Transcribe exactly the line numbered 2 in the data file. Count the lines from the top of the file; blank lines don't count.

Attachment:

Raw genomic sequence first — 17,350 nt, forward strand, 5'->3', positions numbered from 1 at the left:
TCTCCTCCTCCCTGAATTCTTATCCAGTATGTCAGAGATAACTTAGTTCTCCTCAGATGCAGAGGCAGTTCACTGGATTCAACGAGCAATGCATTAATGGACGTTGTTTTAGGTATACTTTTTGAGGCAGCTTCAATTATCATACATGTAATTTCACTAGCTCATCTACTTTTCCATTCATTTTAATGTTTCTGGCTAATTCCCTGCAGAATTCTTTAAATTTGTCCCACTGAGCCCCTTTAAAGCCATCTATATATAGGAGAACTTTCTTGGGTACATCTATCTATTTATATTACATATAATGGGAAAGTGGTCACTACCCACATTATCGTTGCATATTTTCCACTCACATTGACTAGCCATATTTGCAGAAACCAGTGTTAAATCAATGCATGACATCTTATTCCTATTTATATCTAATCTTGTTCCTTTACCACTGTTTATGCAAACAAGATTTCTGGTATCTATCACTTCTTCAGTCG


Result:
TCTCCTCCTCCCTGAATTCTTATCCAGTATGTCAGAGATAACTTAGTTCTCCTCAGATGCAGAGGCAGTTCACTGGATTCAACGAGCAATGCATTAATGGACGTTGTTTTAGGTATACTTTTTGAGGCAGCTTCAATTATCATACATGTAATTTCACTAGCTCATCTACTTTTCCATTCATTTTAATGTTTCTGGCTAATTCCCTGCAGAATTCTTTAAATTTGTCCCACTGAGCCCCTTTAAAGCCATCTATATATAGGAGAACTTTCTTGGGTACATCTATCTATTTATATTACATATAATGGGAAAGTGGTCACTACCCACATTATCGTTGCATATTTTCCACTCACATTGACTAGCCATATTTGCAGAAACCAGTGTTAAATCAATGCATGACATCTTATTCCTATTTATATCTAATCTTGTTCCTTTACCACTGTTTATGCAAACAAGATTTCTGGTATCTATCACTTCTTCAGTCG